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Johann Sebastian BACH (1685-1750)
Brandenburg Concerto #5 in D, BWV 1050 (1721) [18.49]
Concerto in C for 2 harpsichords and orchestra, BWV 1061 (1730) [14.56]
Overture (Orchestral Suite) No. 2 in b for flute and Orchestra, BW 1067 (1721) [23.10]
Akademie Für Alte Musik Berlin: Concerto No. 5: (Raphael Alpermann, harpsichord; Ernst-Burghard Hilse, transverse flute; Bernard Forck, violino concertato; Stephan May, Bettina Sitte, Dörte Wetzel, violini ripieni; Ulrich Kiefer, Sabine Fehlandt, viole; Karin Liersch, ícello; Christian Horn, double-bass); Concerto in C: (Christine Schornsheim, Raphael Alpermann, harpsichords; Bettina Sitte, Dörte Wetzel, violini I; Sephan Mai, Berhard Forck, violini II; Ulrich Kiefer, Sabine Fehlandt, viole; Karin Liersch, ícello; Christian Horn, double-bass); Overture: (Ernst-Burghart Hilse, transverse flute; Stephan Mai, violino I; Bettina Sitte, violino II; Ulrich Kiefer, viola; Karin Liersch, ícello; Christian Horn, double-bass; Raphael Alpermann, harpsichord).
Recorded In Paul-Gerhard-kirche, Leipzig Germany, 13 July 1988.
Notes in Deutsch and English.
Hybrid SACD, 5.1, 2.0, CD 2.0.
CAPRICCIO 71 048 [57.03]
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Comparison Recordings

BWV 1050:
London Baroque Ensemble/Haas Westminster LP WN 2211
Mandeal, Members of the George Enescu PO, AIX 1338 AX DVD-Audio
BWV 1061:
Richter Müller, DECCA ["London" mono LP] CM 9157
Rafael Puyana, Genoveva Galvéz, Jenkins, CCO [ADD] Mercury
BWV 1067:
Petri, recorder, Kussmaul, Berliner Barock Solisten
Galway, modern transverse flute, I Solisti di Zagreb [ADD] RCA 6517-2 RG

Many fine recordings over the years have taught me that they know Bach in Leipzig, so I expected a lot from this recording, and wasnít disappointed. These are possibly the best, or at least equal to the best, performances of these frequently performed works Iíve ever heard.

They are very fast, but there is no sense of the music being rushed; it simply erupts at this tempo as if it couldnít help itself, as if this were the only way it could possibly be played. Having just finished reading and reviewing a book on the origins of our ideas of original performance practice, this recording is a perfect example of what it was all about, Bachís music pretty much the way he played it and heard it himself. This music could not have been played this way fifty years ago, even thirty years ago, because it was necessary not only to know, but to get used to knowing, how to play like this. And, these are chamber music performances, not "orchestra" versus "soloist" performances, again, close to the way we presume it was played in Bachís time.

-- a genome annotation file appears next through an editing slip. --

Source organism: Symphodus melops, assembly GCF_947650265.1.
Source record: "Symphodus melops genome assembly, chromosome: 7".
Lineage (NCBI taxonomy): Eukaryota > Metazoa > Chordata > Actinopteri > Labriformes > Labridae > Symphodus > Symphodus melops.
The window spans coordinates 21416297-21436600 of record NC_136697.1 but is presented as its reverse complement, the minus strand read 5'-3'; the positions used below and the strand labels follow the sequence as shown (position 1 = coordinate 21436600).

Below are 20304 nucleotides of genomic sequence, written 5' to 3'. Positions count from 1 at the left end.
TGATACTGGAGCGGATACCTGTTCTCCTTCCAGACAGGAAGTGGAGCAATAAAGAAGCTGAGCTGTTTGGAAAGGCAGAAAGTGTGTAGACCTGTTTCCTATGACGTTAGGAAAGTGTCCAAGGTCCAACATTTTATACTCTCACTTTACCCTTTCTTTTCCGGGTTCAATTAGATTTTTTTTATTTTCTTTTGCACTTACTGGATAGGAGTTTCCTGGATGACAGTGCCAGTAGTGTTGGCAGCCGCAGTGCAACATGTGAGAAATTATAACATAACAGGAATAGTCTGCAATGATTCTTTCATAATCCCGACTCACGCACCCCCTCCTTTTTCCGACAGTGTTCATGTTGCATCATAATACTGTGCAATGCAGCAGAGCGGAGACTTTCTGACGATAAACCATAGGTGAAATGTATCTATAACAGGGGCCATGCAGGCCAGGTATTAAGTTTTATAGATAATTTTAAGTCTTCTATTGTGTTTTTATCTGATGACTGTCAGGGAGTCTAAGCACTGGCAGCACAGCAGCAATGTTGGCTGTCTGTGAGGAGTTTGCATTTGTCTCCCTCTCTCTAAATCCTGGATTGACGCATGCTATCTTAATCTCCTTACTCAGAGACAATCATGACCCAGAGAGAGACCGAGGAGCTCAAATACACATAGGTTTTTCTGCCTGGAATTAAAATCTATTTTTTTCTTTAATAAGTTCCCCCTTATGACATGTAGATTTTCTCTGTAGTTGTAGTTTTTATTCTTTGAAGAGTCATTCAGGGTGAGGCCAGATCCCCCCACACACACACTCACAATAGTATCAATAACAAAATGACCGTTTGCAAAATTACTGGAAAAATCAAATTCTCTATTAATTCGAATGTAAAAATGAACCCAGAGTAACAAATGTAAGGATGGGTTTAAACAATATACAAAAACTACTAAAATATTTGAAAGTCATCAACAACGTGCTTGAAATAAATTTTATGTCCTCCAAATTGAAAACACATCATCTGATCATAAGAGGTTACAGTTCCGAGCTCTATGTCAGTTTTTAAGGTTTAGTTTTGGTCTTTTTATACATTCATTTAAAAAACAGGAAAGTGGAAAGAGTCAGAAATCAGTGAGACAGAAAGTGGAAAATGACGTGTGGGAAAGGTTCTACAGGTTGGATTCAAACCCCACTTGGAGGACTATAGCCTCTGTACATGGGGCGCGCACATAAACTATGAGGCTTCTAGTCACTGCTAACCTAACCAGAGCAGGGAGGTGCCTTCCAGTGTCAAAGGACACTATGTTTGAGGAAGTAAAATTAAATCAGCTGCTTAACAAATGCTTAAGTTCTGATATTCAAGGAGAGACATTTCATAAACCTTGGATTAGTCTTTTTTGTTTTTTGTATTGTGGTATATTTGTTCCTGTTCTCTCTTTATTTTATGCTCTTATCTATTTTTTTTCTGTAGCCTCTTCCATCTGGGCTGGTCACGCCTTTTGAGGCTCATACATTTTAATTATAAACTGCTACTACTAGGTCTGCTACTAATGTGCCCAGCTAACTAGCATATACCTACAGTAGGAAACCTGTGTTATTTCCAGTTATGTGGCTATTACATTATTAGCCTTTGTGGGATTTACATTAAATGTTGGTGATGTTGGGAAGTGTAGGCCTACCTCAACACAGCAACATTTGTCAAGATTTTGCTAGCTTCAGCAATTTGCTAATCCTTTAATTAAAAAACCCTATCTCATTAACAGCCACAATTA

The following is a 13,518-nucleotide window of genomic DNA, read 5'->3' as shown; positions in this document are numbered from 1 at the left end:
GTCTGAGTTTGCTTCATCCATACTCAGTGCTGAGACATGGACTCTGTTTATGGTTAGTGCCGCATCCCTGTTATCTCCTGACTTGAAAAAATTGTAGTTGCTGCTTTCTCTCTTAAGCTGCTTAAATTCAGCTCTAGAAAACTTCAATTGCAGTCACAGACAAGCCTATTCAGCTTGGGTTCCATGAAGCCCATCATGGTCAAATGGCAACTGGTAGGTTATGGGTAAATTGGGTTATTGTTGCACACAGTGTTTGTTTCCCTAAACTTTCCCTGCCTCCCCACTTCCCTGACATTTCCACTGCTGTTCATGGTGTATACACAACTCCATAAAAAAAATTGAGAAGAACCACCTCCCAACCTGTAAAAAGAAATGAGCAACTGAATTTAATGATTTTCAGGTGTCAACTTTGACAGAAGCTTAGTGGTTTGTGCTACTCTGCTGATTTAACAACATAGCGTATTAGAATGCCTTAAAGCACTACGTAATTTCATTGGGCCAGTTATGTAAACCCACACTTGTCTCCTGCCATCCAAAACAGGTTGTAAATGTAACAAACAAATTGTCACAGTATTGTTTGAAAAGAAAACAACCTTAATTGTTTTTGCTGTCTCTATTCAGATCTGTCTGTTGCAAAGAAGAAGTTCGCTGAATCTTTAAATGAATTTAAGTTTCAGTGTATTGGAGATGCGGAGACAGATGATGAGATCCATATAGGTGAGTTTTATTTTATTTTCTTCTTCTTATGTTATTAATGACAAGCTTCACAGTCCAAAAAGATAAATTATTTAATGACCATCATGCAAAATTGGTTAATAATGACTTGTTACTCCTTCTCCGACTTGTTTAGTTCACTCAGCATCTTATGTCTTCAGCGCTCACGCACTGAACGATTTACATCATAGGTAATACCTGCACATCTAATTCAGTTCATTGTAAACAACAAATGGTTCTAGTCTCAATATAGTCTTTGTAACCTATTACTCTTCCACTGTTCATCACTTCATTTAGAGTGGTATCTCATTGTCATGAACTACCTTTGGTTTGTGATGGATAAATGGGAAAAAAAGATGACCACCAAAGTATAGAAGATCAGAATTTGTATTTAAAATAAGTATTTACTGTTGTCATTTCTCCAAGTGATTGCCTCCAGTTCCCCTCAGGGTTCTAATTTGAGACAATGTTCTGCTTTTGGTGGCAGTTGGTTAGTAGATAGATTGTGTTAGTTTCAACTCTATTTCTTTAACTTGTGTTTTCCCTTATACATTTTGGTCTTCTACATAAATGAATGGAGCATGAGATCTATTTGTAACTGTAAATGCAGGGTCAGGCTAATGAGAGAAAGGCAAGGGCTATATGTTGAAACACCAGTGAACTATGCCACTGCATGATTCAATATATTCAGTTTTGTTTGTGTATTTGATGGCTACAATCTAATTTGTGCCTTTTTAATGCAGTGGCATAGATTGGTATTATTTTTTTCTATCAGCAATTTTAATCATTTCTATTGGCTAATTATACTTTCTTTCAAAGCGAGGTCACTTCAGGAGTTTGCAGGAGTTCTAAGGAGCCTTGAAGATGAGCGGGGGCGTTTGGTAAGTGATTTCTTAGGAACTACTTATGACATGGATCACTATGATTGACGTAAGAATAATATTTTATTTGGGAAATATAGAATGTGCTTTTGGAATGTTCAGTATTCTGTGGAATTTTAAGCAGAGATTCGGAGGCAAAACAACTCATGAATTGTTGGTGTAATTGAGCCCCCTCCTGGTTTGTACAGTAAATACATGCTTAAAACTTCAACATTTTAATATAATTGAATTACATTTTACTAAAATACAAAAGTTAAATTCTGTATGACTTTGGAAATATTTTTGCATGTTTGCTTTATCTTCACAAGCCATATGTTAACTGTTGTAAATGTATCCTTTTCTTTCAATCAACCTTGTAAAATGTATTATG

The "Brandenburg" Concerto No. 5 is generally credited with being the first solo keyboard concerto ever written, and it was at one time played on the piano by famous pianists before famous orchestras. These large forces required slower tempi, and those slower tempi tended to stick in the first recordings for smaller forces. Then, with the first explorations of original performance practice, musicians tried playing faster, uncomfortably so, because they felt they ought to. But this performance, the fastest Iíve ever heard, is also the most natural sounding. This is more an accompanied trio, like the Beethoven Op. 56 than a keyboard concerto. It would be interesting to hear a performance where the violin and flute acted like co-soloists and improvised their own cadenzas at appropriate places; this would be the final step in ultimately authenticating this music.